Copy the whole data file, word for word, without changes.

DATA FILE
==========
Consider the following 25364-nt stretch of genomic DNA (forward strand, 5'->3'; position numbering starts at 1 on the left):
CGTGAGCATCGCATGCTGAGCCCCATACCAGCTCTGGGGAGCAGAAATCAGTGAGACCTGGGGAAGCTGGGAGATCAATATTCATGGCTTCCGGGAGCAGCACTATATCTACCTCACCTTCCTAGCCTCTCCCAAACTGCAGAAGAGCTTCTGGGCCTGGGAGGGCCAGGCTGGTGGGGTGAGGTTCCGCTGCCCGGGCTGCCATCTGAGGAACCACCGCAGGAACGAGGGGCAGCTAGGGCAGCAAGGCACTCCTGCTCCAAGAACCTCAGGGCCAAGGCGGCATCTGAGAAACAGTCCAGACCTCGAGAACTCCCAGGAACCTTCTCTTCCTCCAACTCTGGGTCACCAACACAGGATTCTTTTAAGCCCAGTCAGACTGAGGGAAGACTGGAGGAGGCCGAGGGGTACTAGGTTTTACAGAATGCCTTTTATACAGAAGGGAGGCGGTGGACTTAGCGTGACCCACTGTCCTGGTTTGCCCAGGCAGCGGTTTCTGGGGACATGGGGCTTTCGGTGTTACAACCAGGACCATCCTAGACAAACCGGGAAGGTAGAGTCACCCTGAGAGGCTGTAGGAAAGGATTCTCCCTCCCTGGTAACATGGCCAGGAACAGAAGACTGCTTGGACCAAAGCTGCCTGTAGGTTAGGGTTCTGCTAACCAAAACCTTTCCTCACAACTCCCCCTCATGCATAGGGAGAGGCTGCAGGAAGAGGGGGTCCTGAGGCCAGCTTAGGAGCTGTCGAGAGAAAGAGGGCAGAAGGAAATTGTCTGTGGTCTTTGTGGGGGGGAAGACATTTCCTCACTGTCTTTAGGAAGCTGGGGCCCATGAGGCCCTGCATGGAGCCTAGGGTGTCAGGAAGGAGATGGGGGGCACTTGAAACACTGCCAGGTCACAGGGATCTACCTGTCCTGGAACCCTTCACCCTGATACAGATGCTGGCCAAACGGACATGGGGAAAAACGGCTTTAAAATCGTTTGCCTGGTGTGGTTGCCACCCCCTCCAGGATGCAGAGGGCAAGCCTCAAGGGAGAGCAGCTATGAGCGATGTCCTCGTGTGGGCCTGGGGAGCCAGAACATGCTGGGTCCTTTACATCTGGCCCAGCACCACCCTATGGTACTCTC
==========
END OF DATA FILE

Consider the following 25364-nt stretch of genomic DNA (forward strand, 5'->3'; position numbering starts at 1 on the left):
CGTGAGCATCGCATGCTGAGCCCCATACCAGCTCTGGGGAGCAGAAATCAGTGAGACCTGGGGAAGCTGGGAGATCAATATTCATGGCTTCCGGGAGCAGCACTATATCTACCTCACCTTCCTAGCCTCTCCCAAACTGCAGAAGAGCTTCTGGGCCTGGGAGGGCCAGGCTGGTGGGGTGAGGTTCCGCTGCCCGGGCTGCCATCTGAGGAACCACCGCAGGAACGAGGGGCAGCTAGGGCAGCAAGGCACTCCTGCTCCAAGAACCTCAGGGCCAAGGCGGCATCTGAGAAACAGTCCAGACCTCGAGAACTCCCAGGAACCTTCTCTTCCTCCAACTCTGGGTCACCAACACAGGATTCTTTTAAGCCCAGTCAGACTGAGGGAAGACTGGAGGAGGCCGAGGGGTACTAGGTTTTACAGAATGCCTTTTATACAGAAGGGAGGCGGTGGACTTAGCGTGACCCACTGTCCTGGTTTGCCCAGGCAGCGGTTTCTGGGGACATGGGGCTTTCGGTGTTACAACCAGGACCATCCTAGACAAACCGGGAAGGTAGAGTCACCCTGAGAGGCTGTAGGAAAGGATTCTCCCTCCCTGGTAACATGGCCAGGAACAGAAGACTGCTTGGACCAAAGCTGCCTGTAGGTTAGGGTTCTGCTAACCAAAACCTTTCCTCACAACTCCCCCTCATGCATAGGGAGAGGCTGCAGGAAGAGGGGGTCCTGAGGCCAGCTTAGGAGCTGTCGAGAGAAAGAGGGCAGAAGGAAATTGTCTGTGGTCTTTGTGGGGGGGAAGACATTTCCTCACTGTCTTTAGGAAGCTGGGGCCCATGAGGCCCTGCATGGAGCCTAGGGTGTCAGGAAGGAGATGGGGGGCACTTGAAACACTGCCAGGTCACAGGGATCTACCTGTCCTGGAACCCTTCACCCTGATACAGATGCTGGCCAAACGGACATGGGGAAAAACGGCTTTAAAATCGTTTGCCTGGTGTGGTTGCCACCCCCTCCAGGATGCAGAGGGCAAGCCTCAAGGGAGAGCAGCTATGAGCGATGTCCTCGTGTGGGCCTGGGGAGCCAGAACATGCTGGGTCCTTTACATCTGGCCCAGCACCACCCTATGGTACTCTC